"Imagine the whole of Nature stretched blooming at my feet; a line of blue, misty hills encompassed the horizon in the east; the sun was sinking in the west; all Nature's temple lay before our enchanted eyes. Like Thetis, I could have flown down, and sunk into those flowery rivers. [...] At length, when the sun had just set, a mass of blossoming spring roses came floating up out of the dying rays - the tops of the mountains glowing, the woods all aflame - and illimitable Nature melted into soft rosy tints; and as I was gazing into this ocean of purple, [...] all stood enchanted before me, and sweetly smiled at me." — Robert Schumann, from a letter to a friend, dated Aug. 29, 1827
If all life were to disappear off the face of the earth, would beauty still exist? Obviously not. Beauty is an evaluation, made by a mind whose nature allows it to experience the phenomenon of beauty. Thus, one philosopher concludes: "beauty does not actually exist in the world. When the Poet says that roses are beautiful, he is not referring to something that exists out there. He describes a subjective mental construct. To him, either beauty exists out there in the world, just like trees and stars do, or it only exists in man's mind. Only non-mental things are real, and to be of a mental nature automatically means to not have reality or substance.
But all mental experiences - whether we refer to sensory form, beauty, intuition, freedom, the grasp of poetic allegory - are real, as real as trees and mountains and stars. Man comes to know them through the ostensive process that stands at the base of all knowledge: direct experience. While his consciousness provides him with valid information about the world, he cannot ever step outside of consciousness. Every experience that he goes through during the span of his life is an experience of consciousness, but for some reason, that dimension has no reality for the philosopher. And nothing is more dangerous for a man's proper functioning than to doubt or deny the validity of his own consciousness.
According to our philosopher, only descriptive statements, such as "Today is raining", can be factual. As soon as we enter the realm of consciousness, we aren't talking about reality anymore - we venture into the world of subjective experience. But man's mental faculties are not separate from nature, they are as much a part of it as everything else. The Poet, then, is right. When the Poet's consciousness encounters roses, a real and distinct phenomenon of consciousness occurs. The rose, as perceived and evaluated by a particular man, is beautiful. Or, certain types of daffodils, as perceived by a specific kind of consciousness, are yellow. And further, if life has identity, then its chemical origin and mechanism must be similar on every planet that can give rise to life. And if there are life forms on other planets, their emotions (or equivalent faculties) probably pertain to the exact same categories as earth's animals possess: fear of threats, desire for values, pain, pleasure and so on. If existence is identity, evaluations are not arbitrary.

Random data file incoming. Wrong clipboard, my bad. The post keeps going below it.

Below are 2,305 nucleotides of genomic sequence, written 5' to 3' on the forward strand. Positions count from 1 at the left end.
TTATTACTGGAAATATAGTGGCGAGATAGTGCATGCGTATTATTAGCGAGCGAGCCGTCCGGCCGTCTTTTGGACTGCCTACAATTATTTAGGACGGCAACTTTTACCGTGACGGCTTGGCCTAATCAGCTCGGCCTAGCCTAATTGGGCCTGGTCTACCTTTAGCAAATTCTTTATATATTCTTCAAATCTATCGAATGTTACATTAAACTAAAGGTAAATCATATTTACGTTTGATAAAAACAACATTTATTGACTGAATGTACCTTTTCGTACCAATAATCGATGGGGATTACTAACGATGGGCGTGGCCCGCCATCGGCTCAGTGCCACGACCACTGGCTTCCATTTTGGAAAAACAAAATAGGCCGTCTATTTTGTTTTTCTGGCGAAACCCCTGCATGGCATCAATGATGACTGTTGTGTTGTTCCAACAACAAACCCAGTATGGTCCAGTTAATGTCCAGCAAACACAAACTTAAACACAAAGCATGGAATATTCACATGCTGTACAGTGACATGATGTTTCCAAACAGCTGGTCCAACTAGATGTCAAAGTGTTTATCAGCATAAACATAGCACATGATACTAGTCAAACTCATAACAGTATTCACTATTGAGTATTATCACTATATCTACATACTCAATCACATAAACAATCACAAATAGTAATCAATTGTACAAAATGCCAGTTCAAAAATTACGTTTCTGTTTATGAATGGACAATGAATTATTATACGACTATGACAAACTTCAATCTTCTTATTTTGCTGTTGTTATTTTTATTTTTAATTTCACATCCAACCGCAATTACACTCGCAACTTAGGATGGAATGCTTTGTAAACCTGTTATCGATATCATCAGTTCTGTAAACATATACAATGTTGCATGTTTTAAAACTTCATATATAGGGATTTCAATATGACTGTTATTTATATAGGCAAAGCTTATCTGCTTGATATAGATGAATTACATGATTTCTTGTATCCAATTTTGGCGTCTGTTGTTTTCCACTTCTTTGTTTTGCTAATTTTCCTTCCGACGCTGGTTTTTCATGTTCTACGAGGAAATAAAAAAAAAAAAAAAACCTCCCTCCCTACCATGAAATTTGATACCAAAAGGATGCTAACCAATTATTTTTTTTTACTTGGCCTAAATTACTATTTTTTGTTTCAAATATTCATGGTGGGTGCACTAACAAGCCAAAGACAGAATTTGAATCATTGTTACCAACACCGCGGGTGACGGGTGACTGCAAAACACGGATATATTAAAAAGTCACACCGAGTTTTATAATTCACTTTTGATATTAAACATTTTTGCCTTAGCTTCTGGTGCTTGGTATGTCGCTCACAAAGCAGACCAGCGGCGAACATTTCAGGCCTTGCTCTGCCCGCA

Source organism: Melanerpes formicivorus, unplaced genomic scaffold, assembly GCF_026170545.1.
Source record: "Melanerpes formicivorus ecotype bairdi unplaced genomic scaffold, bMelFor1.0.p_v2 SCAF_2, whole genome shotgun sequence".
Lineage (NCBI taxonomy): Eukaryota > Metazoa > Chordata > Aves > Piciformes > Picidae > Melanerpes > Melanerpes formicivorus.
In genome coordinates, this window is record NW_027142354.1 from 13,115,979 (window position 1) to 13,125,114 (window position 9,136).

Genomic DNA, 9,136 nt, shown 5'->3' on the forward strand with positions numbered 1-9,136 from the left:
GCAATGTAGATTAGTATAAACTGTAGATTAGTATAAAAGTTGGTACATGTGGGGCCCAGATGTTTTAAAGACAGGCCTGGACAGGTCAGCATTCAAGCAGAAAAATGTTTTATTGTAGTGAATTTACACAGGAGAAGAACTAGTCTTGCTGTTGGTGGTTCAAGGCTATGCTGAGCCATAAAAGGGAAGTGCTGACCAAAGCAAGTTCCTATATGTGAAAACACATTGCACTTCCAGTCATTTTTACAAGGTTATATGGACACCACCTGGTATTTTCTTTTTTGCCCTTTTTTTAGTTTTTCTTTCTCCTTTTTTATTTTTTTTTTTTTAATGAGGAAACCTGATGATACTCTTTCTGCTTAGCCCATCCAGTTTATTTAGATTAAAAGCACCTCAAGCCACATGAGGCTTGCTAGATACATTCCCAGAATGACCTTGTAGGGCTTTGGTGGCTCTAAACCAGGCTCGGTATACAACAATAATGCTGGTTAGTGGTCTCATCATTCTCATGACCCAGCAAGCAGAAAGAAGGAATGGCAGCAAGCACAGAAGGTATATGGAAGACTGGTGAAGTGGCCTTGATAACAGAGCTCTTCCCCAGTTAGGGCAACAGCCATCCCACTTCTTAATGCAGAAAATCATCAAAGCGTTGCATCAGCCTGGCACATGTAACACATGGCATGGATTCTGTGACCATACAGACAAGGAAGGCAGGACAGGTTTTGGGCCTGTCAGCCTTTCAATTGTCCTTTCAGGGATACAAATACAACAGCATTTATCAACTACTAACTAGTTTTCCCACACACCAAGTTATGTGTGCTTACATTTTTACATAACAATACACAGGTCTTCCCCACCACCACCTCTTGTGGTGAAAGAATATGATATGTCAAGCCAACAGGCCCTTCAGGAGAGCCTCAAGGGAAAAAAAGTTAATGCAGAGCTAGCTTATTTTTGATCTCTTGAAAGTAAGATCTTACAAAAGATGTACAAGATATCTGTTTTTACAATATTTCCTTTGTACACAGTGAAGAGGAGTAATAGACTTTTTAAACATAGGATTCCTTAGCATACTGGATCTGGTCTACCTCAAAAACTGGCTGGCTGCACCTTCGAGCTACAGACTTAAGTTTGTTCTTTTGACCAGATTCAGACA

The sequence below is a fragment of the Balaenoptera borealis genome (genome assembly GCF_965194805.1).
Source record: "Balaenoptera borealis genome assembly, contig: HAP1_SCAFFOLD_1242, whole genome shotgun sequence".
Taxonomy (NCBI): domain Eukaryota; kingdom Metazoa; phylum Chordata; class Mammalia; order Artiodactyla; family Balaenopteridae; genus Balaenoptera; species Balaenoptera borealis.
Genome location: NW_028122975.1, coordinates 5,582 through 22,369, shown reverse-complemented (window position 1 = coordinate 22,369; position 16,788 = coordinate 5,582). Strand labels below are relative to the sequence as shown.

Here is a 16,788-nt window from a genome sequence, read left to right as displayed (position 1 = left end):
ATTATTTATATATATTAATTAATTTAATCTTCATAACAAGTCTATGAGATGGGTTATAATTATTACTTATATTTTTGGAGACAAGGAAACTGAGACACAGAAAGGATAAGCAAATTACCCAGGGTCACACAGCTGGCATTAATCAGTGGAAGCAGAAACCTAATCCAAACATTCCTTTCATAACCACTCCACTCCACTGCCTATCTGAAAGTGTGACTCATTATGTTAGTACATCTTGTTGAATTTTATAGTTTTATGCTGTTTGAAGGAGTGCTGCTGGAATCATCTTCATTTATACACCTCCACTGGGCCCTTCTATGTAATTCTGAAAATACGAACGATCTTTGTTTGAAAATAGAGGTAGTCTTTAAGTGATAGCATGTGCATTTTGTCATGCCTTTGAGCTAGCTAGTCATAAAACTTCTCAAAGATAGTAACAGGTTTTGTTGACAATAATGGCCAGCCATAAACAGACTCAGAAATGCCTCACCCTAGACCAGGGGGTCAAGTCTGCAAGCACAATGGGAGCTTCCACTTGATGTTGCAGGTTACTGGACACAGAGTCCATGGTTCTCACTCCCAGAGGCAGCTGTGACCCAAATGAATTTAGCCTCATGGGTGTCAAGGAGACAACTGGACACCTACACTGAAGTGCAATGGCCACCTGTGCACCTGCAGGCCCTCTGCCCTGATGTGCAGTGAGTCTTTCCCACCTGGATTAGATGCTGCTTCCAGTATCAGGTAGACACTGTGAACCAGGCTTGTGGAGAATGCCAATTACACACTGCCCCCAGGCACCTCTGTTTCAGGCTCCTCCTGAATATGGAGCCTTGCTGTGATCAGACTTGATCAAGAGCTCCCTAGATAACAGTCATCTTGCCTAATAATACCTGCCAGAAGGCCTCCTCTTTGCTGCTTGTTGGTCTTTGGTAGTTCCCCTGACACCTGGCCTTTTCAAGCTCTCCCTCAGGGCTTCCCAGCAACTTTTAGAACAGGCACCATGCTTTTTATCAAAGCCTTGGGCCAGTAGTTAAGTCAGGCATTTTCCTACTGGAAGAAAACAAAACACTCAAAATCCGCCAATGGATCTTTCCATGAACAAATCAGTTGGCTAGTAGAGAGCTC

Our philosopher prides himself in doing whatever he can to perceive reality as it really is, without tainting it with his own mental nature. And in doing so, he's willfully suffocating his consciousness. He represses his spontaneous emotional reactions, intuitions and connotative associations. He struggles to express himself in the driest, most 'objective' way possible - after all, he equates the evaluative with the unreal.
For each category of value, there are countless options that are just as good as the others - in fact, some tastes and preferences might be randomly shaped by childhood experiences or determined by genetic differences. And this makes the philosopher feel that his personal infrastructure of chosen values is a subjective construct. Feeling emotionally invested into any such infrastructure would mean non-objectivity, an evasion of the arbitrary nature of his choices. Consequently, life to him is just a play, a pretense. In his attempts at making objective choices, he is not aware that objectivity encompasses the entire context - including his psychological makeup and what is possible to him in a world that has identity.
When our philosopher discovered that volition can shape man's character and psychology, he formed the unchecked premise that his mind and subconscious do not have a specific nature at all - that they are identity-less and entirely shaped by the self (or the environment). He thinks that there is no need to pay much attention to his own consciousness, because going through a series of proper conceptual and physical motions will eventually culminate in involuntary happiness and conscious-subconscious harmony. In doing so, he misses heaps of important and ostensively available details about himself, information that can be known only by direct introspection.